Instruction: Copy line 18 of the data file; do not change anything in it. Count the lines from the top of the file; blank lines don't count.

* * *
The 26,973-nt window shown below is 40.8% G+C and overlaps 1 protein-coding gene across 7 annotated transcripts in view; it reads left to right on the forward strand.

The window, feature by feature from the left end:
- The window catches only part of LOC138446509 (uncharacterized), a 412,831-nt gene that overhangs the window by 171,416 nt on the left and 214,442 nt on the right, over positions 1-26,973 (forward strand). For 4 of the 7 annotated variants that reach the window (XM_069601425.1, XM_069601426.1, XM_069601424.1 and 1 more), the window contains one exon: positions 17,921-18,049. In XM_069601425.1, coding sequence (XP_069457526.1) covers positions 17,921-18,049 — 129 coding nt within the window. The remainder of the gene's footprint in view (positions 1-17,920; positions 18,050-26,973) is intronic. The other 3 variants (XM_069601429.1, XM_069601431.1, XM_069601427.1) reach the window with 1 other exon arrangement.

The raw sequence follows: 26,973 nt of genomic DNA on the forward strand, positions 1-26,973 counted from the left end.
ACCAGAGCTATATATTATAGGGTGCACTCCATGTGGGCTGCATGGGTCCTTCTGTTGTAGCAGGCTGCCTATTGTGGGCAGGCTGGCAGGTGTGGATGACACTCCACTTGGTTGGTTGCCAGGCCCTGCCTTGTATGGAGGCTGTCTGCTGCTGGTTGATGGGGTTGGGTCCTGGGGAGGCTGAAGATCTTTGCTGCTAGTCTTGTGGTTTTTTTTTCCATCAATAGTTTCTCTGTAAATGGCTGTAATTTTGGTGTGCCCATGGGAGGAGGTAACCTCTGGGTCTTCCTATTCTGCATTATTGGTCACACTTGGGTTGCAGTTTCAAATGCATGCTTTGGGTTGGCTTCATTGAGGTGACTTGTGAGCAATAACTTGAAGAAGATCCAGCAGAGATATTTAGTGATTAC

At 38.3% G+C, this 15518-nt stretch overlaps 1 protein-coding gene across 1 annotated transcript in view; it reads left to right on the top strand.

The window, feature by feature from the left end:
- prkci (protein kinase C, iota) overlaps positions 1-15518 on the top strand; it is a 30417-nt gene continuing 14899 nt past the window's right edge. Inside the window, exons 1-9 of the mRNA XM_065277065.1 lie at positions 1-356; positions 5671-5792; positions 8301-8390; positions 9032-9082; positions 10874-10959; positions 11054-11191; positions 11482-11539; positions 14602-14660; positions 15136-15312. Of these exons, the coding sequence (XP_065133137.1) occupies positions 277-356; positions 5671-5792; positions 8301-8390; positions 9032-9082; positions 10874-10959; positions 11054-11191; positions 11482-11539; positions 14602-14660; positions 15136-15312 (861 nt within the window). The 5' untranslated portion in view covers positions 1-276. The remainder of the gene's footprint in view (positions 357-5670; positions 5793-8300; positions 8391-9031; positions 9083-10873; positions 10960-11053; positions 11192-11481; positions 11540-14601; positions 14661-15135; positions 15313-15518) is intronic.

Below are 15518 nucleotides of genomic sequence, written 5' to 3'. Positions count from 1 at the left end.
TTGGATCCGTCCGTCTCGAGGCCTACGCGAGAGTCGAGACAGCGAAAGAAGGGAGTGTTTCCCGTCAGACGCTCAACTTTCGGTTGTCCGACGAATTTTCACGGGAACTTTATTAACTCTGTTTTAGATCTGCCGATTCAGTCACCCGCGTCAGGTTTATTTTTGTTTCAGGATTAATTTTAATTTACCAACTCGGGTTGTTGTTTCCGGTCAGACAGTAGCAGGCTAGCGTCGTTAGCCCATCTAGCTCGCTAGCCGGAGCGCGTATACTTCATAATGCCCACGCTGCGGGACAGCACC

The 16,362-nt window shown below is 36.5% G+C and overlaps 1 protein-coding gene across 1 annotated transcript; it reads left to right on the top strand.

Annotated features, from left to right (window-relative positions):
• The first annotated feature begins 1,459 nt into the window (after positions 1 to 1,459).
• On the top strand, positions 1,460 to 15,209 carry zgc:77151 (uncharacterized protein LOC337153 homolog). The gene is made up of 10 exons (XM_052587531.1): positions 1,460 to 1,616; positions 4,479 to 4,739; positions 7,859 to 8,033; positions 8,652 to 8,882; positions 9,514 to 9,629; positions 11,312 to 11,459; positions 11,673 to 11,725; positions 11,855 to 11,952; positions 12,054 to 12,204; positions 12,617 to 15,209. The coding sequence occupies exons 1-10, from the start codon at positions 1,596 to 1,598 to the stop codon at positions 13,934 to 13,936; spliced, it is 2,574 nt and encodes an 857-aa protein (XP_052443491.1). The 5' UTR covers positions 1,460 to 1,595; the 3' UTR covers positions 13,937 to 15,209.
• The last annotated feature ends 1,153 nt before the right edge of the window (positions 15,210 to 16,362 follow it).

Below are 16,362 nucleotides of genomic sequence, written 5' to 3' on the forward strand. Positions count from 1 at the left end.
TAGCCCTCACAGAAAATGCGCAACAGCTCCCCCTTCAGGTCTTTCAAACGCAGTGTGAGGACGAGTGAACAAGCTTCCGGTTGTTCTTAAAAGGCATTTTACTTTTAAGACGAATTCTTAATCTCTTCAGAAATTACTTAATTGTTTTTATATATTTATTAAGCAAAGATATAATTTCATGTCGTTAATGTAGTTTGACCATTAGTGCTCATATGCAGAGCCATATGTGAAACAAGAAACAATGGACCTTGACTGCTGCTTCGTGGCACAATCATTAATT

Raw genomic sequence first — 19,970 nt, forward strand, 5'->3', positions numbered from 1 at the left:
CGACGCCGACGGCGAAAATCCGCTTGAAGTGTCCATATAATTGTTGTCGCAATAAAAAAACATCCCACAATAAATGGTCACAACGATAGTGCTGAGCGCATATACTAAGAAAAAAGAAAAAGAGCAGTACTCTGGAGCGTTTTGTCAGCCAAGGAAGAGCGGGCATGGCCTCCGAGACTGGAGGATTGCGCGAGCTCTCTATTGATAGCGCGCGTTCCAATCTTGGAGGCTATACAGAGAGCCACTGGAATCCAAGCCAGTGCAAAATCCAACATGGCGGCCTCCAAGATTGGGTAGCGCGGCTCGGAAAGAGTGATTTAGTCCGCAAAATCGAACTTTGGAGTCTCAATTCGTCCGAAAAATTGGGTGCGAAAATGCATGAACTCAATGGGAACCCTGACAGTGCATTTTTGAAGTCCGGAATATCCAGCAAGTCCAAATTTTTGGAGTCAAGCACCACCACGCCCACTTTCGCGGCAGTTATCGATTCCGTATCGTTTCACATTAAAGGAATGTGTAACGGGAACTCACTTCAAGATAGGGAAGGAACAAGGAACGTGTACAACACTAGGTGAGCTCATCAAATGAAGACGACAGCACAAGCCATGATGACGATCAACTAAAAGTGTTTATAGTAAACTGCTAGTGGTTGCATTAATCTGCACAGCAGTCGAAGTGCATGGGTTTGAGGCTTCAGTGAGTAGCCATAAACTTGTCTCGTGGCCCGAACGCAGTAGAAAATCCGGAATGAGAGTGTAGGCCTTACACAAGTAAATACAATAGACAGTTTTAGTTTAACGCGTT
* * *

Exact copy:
Raw genomic sequence first — 19,970 nt, forward strand, 5'->3', positions numbered from 1 at the left: